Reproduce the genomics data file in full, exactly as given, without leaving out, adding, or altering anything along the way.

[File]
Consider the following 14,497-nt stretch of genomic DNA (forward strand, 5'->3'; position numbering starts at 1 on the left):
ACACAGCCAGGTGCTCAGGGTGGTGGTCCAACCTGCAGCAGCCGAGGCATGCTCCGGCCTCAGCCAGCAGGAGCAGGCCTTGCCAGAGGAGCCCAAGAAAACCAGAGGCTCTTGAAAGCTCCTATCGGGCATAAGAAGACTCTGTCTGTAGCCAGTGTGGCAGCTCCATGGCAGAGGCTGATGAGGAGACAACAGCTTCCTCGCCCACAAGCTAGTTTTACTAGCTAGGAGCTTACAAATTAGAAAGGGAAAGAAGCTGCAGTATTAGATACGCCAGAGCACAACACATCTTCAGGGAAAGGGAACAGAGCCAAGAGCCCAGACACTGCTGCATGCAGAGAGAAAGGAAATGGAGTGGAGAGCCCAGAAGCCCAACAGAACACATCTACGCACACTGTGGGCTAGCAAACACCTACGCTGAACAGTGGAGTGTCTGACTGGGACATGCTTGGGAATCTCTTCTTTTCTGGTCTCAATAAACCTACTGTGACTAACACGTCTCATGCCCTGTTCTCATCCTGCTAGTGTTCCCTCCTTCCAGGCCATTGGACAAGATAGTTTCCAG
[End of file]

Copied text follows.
Consider the following 14,497-nt stretch of genomic DNA (forward strand, 5'->3'; position numbering starts at 1 on the left):
ACACAGCCAGGTGCTCAGGGTGGTGGTCCAACCTGCAGCAGCCGAGGCATGCTCCGGCCTCAGCCAGCAGGAGCAGGCCTTGCCAGAGGAGCCCAAGAAAACCAGAGGCTCTTGAAAGCTCCTATCGGGCATAAGAAGACTCTGTCTGTAGCCAGTGTGGCAGCTCCATGGCAGAGGCTGATGAGGAGACAACAGCTTCCTCGCCCACAAGCTAGTTTTACTAGCTAGGAGCTTACAAATTAGAAAGGGAAAGAAGCTGCAGTATTAGATACGCCAGAGCACAACACATCTTCAGGGAAAGGGAACAGAGCCAAGAGCCCAGACACTGCTGCATGCAGAGAGAAAGGAAATGGAGTGGAGAGCCCAGAAGCCCAACAGAACACATCTACGCACACTGTGGGCTAGCAAACACCTACGCTGAACAGTGGAGTGTCTGACTGGGACATGCTTGGGAATCTCTTCTTTTCTGGTCTCAATAAACCTACTGTGACTAACACGTCTCATGCCCTGTTCTCATCCTGCTAGTGTTCCCTCCTTCCAGGCCATTGGACAAGATAGTTTCCAG